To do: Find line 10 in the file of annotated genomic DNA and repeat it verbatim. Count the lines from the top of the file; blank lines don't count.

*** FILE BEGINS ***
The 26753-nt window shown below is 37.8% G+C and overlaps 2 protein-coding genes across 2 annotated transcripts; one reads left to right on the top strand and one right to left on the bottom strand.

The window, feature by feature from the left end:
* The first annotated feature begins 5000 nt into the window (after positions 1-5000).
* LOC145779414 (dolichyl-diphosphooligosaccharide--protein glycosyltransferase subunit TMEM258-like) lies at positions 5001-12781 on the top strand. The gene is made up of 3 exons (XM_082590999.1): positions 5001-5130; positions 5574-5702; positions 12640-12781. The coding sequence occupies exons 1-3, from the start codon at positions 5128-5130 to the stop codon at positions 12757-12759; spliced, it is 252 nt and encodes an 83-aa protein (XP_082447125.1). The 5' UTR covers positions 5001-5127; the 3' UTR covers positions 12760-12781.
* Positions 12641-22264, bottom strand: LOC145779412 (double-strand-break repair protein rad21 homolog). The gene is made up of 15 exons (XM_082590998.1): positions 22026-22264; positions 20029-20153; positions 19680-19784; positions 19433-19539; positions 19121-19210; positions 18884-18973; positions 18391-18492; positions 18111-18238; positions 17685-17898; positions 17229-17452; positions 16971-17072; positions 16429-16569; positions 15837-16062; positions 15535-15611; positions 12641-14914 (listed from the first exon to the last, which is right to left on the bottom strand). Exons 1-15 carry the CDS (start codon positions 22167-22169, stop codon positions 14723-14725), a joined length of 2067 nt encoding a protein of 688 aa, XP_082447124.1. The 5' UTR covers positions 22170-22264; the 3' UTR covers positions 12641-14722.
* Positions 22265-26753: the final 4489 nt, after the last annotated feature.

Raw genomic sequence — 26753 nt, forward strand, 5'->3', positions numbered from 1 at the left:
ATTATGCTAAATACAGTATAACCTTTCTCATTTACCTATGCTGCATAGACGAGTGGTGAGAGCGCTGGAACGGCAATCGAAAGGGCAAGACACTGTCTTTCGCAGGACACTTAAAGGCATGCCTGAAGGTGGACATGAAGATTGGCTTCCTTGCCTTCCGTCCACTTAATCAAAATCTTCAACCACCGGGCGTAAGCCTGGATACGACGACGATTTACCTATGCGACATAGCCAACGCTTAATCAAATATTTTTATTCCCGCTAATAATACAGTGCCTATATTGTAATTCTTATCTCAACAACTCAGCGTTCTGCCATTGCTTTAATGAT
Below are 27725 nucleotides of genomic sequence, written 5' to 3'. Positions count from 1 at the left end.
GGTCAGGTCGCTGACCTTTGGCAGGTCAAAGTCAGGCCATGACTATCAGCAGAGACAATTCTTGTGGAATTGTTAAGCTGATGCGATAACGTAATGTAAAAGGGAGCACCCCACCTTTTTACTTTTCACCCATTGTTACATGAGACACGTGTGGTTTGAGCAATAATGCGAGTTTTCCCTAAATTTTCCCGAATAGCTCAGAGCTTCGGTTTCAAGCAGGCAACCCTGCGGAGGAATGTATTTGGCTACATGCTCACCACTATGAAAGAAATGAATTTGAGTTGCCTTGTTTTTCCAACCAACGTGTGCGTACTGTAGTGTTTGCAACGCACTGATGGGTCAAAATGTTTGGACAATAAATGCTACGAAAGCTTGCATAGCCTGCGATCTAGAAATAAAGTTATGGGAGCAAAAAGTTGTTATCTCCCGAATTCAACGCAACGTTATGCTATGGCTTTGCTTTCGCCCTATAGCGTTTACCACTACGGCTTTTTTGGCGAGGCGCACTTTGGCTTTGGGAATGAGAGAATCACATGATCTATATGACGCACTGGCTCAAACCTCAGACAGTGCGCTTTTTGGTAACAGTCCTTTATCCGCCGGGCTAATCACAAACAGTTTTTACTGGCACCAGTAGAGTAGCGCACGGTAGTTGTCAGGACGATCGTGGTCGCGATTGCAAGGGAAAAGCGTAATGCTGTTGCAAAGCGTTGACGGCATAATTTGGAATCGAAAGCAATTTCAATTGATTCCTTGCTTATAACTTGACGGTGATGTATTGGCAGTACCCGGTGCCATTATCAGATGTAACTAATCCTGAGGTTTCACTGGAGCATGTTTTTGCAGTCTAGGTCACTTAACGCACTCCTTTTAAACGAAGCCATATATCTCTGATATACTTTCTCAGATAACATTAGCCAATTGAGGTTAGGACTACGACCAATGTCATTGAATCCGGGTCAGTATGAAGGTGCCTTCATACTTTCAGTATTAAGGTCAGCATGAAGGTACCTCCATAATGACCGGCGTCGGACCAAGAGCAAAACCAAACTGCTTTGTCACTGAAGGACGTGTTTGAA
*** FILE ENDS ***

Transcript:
GGTCAGGTCGCTGACCTTTGGCAGGTCAAAGTCAGGCCATGACTATCAGCAGAGACAATTCTTGTGGAATTGTTAAGCTGATGCGATAACGTAATGTAAAAGGGAGCACCCCACCTTTTTACTTTTCACCCATTGTTACATGAGACACGTGTGGTTTGAGCAATAATGCGAGTTTTCCCTAAATTTTCCCGAATAGCTCAGAGCTTCGGTTTCAAGCAGGCAACCCTGCGGAGGAATGTATTTGGCTACATGCTCACCACTATGAAAGAAATGAATTTGAGTTGCCTTGTTTTTCCAACCAACGTGTGCGTACTGTAGTGTTTGCAACGCACTGATGGGTCAAAATGTTTGGACAATAAATGCTACGAAAGCTTGCATAGCCTGCGATCTAGAAATAAAGTTATGGGAGCAAAAAGTTGTTATCTCCCGAATTCAACGCAACGTTATGCTATGGCTTTGCTTTCGCCCTATAGCGTTTACCACTACGGCTTTTTTGGCGAGGCGCACTTTGGCTTTGGGAATGAGAGAATCACATGATCTATATGACGCACTGGCTCAAACCTCAGACAGTGCGCTTTTTGGTAACAGTCCTTTATCCGCCGGGCTAATCACAAACAGTTTTTACTGGCACCAGTAGAGTAGCGCACGGTAGTTGTCAGGACGATCGTGGTCGCGATTGCAAGGGAAAAGCGTAATGCTGTTGCAAAGCGTTGACGGCATAATTTGGAATCGAAAGCAATTTCAATTGATTCCTTGCTTATAACTTGACGGTGATGTATTGGCAGTACCCGGTGCCATTATCAGATGTAACTAATCCTGAGGTTTCACTGGAGCATGTTTTTGCAGTCTAGGTCACTTAACGCACTCCTTTTAAACGAAGCCATATATCTCTGATATACTTTCTCAGATAACATTAGCCAATTGAGGTTAGGACTACGACCAATGTCATTGAATCCGGGTCAGTATGAAGGTGCCTTCATACTTTCAGTATTAAGGTCAGCATGAAGGTACCTCCATAATGACCGGCGTCGGACCAAGAGCAAAACCAAACTGCTTTGTCACTGAAGGACGTGTTTGAA